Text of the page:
Always Talk to Strangers

People who know and trust their neighbors are less likely to have heart attacks. New research builds on the understated health benefits of a sense of belonging and community.

The first time I met my neighbor, my heart did stop, briefly.

Do you remember those cylindrical, metallic “neuralyzers” that the men in black in Men in Black used to erase people’s short-term memories? I think about those things all the time. Specifically how great it would be to have one. It would be unethical to use my neuralyzer on other people, because I’m not a man in black. I would just want it for myself, for when I see or hear things I can’t really deal with. Or when I say or do things I immediately regret, which is pretty often. It would also be great at times like when I first met my neighbor.

My building has three units, and I had been living in mine for a few days before Stephen and I actually crossed paths. We introduced ourselves, talked a little about the neighborhood and our mutual intentions to be respectful and communicative, possibly even social, and then said good night. He turned and started walking to the stairs. But then he stopped and turned back.

“Oh, and, I probably shouldn’t be telling you this.”

Of the sentences I realistically expect to hear in life, that may be my favorite. Do go on.

“The last tenant in your apartment, he was your age … he died in there.”

Stop.

“But everything should be fine now,” he continued, and turned to leave again. “Well, good night.”

No one brought up this fact prior to my moving in. Stephen was right, he probably shouldn’t have told me. He would have spared me nights and nights of unwanted speculation. Gas leak? Murderous robbery? Something to do with the plumbing? But on the whole, I’m better off for having met my neighbor.

Specifically, according to new research published today from psychologists at the University of Michigan, I’m less likely to die of a heart attack than I would be if I gave in to my more introverted tendencies.

Social connection at the neighborhood level has long been known to be associated with good mental health, and some aspects of physical health. But this is the first study to look specifically at neighborhood social cohesion and heart attacks, which hit more than 700,000 Americans every year and cost everyone billions of dollars.

"There's evidence suggesting that negative factors of the neighborhood, things like density of fast food outlets, violence, noise, and poor air quality impact health,” lead researcher Eric Kim, a psychologist in his final year of doctoral work at the University of Michigan, told me. I'd add broken windows. One 2003 study found that “boarded-up housing” predicts high rates of gonorrhea in a neighborhood, as well as premature death due to cancer or complications of diabetes. (And murder.) More recently, researchers from University of Pennsylvania looked at the health detriments associated with vacant land. By their understanding, abandoned buildings lead to isolation and erosion of social relationships, mutual trust, and collective efficacy, which leads to poor physical health.

Kim’s team is focusing on the other side of things: the positive elements of a neighborhood that “might perhaps be protective or even enhancing of health." For a young scientist, Kim is precociously well versed in the language of hedging.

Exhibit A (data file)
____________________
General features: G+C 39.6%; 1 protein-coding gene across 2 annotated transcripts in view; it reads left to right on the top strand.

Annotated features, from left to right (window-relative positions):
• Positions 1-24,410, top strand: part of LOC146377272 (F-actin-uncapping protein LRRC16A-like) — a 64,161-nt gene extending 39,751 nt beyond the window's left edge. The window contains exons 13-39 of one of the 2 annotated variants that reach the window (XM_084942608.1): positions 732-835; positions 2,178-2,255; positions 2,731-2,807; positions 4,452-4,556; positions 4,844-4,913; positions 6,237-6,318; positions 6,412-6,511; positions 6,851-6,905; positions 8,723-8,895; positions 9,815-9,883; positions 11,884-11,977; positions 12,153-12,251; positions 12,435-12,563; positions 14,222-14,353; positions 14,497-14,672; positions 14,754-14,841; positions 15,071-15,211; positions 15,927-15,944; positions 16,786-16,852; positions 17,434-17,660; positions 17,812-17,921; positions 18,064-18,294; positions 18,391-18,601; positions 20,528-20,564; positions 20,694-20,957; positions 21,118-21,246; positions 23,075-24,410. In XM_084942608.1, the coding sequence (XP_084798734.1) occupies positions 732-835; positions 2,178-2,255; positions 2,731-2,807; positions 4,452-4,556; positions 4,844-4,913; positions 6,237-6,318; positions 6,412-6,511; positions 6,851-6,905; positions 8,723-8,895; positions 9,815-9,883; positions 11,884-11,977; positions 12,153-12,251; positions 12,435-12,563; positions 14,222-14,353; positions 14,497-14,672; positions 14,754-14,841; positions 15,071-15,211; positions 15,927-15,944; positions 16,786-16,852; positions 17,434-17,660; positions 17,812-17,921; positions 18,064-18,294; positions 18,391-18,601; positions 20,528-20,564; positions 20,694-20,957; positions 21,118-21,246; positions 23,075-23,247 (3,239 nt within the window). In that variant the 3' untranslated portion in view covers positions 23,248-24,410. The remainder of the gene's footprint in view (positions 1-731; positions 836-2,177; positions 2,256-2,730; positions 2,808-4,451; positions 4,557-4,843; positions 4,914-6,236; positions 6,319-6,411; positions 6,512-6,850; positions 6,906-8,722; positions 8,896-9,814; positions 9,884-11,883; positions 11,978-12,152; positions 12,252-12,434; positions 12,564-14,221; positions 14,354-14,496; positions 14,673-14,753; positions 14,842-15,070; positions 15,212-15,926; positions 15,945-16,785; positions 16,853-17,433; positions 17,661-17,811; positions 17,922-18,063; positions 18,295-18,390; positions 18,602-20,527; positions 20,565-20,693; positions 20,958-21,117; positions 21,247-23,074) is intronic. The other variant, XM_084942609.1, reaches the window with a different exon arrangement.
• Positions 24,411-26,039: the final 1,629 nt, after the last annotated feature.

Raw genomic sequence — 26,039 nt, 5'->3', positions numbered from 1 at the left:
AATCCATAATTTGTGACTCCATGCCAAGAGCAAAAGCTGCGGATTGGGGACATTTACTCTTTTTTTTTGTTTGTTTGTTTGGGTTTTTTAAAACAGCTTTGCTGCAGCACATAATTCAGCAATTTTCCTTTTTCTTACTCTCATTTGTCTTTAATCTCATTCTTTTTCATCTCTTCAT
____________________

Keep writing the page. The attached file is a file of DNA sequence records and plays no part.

The study du jour, published in Journal of Epidemiology and Community Health, is based on assessments of social connectedness in 5276 adults in urban, suburban, and rural areas. The subjects rated how strongly they agreed with the following four prompts:

  • "I really feel part of this area."
  • "If [I] were in trouble, there are lots of people in this area who would help."
  • "Most people in this area can be trusted."
  • "Most people in this area are friendly."

The responses landed the participants on a seven-point Likert scale. And then they were followed. Four years later, 148 of them had experienced heart attacks.

“On the seven-point scale,” Kim explained, “each unit of increase in neighborhood social cohesion was associated with a 17 percent reduced risk of heart attacks.”

“If you compare the people who had the most versus the least neighborhood social cohesion,” Kim continued, “they had a 67 percent reduced risk of heart attacks.”

But does it really matter if you feel connected in your community, as long as you have relationships and connectedness somewhere? (Like, on the Internet?)

Rare among studies of its kind, Kim and colleagues controlled for social connectedness at the individual level. "We also controlled for dispositional factors,” he said, “thinking that perhaps optimistic people might think that they are more socially connected.” The survey included measures of optimism, and the analysis also accounted for things like age, race, income, marital status, education, mental health, and known risk factors for heart attacks like diabetes, obesity, and high blood pressure.

"Are you saying that people should get out and meet their neighbors and join community groups?" I asked.

"I don't think there's enough evidence for that,” Kim said, like a rock. “This is only a correlation; we didn't really isolate causation. But I really don't see how that could hurt."

I immediately thought of several ways. But it's more fun to envision it going well. 

“Hey, I’m your neighbor from downstairs.”

“Oh, hi. I hear you singing sometimes.”

“Cool, I hear you dancing.”

Presented by

James Hamblin, MD, is a senior editor at The Atlantic. He writes the health column for the monthly magazine and hosts the video series If Our Bodies Could Talk.

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